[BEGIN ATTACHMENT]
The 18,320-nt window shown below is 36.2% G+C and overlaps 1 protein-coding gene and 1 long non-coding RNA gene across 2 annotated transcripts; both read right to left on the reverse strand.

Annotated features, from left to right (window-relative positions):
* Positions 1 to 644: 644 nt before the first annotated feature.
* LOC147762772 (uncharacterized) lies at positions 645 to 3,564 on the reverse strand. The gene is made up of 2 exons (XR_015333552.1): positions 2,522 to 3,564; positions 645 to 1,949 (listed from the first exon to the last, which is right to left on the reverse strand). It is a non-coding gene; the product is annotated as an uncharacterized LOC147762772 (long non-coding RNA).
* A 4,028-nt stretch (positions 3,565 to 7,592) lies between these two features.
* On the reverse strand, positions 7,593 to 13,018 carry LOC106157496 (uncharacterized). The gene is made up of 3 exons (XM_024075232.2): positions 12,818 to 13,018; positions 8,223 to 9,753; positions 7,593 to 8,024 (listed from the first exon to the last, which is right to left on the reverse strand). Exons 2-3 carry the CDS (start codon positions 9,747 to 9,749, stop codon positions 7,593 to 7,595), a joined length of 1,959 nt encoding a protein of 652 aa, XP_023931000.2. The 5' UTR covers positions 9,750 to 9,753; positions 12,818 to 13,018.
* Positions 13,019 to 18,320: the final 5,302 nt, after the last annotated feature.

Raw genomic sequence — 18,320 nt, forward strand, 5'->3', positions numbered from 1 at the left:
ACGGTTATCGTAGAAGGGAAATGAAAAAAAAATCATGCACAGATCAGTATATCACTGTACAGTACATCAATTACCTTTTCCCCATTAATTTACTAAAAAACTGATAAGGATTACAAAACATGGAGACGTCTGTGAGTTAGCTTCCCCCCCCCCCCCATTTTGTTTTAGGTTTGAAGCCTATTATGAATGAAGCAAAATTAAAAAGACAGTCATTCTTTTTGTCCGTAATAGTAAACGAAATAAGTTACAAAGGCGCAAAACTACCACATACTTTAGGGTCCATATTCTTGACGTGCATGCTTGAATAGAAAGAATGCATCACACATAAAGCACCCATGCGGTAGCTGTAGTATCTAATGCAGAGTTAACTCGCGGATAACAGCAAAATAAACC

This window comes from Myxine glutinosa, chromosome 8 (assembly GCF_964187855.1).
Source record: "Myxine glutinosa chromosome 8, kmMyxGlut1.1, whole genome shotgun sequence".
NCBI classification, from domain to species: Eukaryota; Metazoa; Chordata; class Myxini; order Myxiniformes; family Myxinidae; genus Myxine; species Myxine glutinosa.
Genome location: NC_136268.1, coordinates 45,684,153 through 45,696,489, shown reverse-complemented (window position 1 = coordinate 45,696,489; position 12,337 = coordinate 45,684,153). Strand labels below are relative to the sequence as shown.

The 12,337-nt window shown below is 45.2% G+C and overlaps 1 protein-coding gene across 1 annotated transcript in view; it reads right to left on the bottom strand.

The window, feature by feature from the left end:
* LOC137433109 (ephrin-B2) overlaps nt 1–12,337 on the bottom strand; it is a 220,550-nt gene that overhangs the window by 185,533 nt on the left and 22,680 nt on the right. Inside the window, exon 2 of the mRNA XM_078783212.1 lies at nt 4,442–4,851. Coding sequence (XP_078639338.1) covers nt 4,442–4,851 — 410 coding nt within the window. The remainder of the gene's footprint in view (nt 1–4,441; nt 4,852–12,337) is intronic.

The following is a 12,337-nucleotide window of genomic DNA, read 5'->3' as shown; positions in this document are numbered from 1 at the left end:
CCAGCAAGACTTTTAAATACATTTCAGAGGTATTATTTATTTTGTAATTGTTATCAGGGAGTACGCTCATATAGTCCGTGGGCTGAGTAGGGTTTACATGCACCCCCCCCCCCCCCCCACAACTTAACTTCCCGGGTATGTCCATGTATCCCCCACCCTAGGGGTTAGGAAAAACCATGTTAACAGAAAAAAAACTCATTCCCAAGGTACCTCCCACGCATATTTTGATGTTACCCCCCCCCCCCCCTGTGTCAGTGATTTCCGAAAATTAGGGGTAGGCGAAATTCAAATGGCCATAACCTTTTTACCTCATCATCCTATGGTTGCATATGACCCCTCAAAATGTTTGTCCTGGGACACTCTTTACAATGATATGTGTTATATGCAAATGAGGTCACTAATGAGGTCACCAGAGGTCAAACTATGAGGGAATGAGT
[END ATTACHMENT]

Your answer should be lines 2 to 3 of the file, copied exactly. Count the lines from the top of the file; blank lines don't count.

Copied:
Annotated features, from left to right (window-relative positions):
* Positions 1 to 644: 644 nt before the first annotated feature.